Video Interpolation

You may have heard of video interpolation. Do you know what it is, though? Well, I have a pretty good understanding of it, and hopefully by the end of this post, so will you.

Interpolation is a way of creating slow motion video, using basic camera frame rates. All interpolation programs work basically the same way:
Let’s use a soccer ball as an example. In one frame, the ball is at the player’s foot. In the next frame, it is leaving the player’s foot. In the third frame, it is halfway to the goal. Then, in the fourth frame, it is in the goal. In order to be slowed down smoothly, that video would need more frames. That is exactly what interpolation does. It adds the ‘missing frames’ to the video, so that it can be slowed down smoothly. However, there are multiple issues with interpolation:

First,
Some of the action must actually exist in the original video. Interpolation would not work for filming a fire cracker going off at 30 fps (frames per second).

Second,
The software has to be very ‘intelligent’ to know what to do if there is, for example, a car passing behind a tree in one frame, and in the next frame it is out of the screen. How should the software display the added frames of the car? Should the car have part of a tree trunk attached to the middle of it? Should the be a missing space in the car where the tree was in the first frame? That decision is up to the computer program.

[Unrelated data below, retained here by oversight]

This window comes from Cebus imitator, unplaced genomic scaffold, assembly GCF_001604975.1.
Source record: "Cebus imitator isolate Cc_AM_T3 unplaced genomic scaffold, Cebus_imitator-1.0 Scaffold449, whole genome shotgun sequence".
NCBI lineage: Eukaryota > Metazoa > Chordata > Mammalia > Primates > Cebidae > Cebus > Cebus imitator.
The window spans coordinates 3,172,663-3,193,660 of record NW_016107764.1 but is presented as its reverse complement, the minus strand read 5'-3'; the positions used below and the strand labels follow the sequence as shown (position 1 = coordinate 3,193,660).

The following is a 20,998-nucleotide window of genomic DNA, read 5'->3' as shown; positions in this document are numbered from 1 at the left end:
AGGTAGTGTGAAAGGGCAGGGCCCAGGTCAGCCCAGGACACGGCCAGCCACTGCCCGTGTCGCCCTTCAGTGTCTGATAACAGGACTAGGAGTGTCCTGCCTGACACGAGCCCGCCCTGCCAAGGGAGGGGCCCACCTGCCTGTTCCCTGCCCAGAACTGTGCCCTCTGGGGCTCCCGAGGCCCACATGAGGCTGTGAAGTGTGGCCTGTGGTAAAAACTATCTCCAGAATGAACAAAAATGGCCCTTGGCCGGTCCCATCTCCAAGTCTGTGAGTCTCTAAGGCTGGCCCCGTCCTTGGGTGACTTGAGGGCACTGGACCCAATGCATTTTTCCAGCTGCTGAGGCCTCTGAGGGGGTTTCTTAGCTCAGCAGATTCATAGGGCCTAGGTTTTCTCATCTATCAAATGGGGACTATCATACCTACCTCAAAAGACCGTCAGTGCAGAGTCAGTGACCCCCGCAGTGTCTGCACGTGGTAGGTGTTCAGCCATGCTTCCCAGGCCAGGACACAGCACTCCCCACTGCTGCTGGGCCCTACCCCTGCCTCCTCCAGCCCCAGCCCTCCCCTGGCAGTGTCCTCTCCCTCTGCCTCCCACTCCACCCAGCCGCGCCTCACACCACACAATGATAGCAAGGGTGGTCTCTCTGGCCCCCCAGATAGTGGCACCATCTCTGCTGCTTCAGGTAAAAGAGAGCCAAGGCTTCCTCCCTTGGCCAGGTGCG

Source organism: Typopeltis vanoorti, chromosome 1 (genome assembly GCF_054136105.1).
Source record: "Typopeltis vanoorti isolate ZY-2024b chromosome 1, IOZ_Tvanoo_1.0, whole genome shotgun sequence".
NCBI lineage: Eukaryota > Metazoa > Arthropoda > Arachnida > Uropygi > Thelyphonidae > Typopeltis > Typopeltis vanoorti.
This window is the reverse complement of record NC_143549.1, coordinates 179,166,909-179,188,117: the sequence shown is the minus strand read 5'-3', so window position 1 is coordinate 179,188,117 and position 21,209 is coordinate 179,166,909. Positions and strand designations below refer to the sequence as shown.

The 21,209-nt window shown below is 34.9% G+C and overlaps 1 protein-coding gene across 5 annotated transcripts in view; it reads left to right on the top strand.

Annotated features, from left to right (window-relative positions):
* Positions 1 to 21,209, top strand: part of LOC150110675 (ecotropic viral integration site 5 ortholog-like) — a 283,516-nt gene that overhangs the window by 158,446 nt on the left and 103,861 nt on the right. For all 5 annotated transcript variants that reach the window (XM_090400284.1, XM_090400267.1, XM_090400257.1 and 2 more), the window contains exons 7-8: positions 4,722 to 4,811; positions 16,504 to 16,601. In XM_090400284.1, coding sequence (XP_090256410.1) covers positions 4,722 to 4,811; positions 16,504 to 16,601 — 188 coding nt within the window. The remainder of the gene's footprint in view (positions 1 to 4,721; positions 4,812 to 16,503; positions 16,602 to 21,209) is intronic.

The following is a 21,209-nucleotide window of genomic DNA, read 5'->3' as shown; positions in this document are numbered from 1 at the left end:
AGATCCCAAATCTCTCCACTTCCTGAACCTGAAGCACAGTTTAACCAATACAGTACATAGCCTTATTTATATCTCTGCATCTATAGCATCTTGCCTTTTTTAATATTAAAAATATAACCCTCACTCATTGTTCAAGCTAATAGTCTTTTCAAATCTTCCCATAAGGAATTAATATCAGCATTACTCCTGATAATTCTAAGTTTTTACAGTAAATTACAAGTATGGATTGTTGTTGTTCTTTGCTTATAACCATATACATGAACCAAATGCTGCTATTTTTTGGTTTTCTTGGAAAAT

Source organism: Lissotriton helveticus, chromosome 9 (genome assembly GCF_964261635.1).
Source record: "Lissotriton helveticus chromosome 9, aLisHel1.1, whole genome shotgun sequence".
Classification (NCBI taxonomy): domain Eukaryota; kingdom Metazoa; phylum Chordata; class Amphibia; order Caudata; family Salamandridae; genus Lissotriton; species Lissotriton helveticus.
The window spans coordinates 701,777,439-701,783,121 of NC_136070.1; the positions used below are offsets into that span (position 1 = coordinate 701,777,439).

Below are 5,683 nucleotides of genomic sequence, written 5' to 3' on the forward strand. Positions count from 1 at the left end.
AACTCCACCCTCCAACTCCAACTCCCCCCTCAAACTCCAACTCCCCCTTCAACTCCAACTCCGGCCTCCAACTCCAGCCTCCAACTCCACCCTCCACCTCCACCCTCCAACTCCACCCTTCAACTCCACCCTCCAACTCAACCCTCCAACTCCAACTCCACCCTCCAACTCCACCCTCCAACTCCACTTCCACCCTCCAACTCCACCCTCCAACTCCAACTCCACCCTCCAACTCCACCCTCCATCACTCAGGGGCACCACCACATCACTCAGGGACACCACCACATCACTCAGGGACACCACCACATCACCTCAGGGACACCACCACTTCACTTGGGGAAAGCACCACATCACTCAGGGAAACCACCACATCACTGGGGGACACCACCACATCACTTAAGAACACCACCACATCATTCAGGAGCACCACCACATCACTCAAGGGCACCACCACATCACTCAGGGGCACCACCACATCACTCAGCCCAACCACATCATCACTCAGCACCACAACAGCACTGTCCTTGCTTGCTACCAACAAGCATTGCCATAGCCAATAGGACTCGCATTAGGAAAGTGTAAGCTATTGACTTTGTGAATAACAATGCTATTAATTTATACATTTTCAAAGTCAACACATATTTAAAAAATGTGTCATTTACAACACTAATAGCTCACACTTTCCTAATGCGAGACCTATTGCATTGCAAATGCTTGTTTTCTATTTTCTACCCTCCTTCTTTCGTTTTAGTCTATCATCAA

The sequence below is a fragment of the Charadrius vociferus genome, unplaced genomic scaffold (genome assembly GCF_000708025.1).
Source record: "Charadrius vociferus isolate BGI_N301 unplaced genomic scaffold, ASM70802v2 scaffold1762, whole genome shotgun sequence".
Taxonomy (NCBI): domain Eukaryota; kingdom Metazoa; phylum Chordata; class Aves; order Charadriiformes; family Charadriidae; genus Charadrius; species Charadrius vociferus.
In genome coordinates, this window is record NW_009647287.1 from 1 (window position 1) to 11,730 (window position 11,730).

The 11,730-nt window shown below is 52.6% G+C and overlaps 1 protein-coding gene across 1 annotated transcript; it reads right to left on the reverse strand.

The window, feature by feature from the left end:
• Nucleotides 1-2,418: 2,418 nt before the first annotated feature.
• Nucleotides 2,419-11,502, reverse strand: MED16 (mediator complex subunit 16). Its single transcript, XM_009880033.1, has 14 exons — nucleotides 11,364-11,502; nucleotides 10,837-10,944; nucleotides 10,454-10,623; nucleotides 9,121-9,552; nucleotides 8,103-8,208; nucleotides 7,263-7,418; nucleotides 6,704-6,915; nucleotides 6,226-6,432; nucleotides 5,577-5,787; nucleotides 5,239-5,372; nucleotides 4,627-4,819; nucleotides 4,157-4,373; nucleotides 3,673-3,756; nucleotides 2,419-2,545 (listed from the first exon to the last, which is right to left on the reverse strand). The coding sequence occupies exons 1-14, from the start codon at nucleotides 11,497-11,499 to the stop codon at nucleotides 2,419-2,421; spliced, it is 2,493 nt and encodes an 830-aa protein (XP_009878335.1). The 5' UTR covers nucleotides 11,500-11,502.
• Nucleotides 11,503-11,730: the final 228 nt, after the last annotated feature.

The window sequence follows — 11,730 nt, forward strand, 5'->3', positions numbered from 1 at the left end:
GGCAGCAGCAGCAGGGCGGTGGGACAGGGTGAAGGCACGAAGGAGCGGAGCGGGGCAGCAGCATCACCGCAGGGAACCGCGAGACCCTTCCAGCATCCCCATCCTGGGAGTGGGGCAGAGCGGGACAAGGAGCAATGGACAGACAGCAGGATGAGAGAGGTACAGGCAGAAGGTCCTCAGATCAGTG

I took a video of flint and steel at 30 fps, and I added interpolation using a free program called SlowmoVideo. It really warped the video. Unfortunately, I can’t post if because I don’t have the video posting option, but maybe I can convert it to a .gif or something….I’ll see what I can do on that.

Despite these issues, interpolation works reasonably well at 60 fps. Here is a link to a video done using a $300 interpolation plug-in called Twixtor:
http://gizmodo.com/5863354/how-to-shoot-4000fps-footage-on-a-60fps-budget

Look for that video post, coming shortly!

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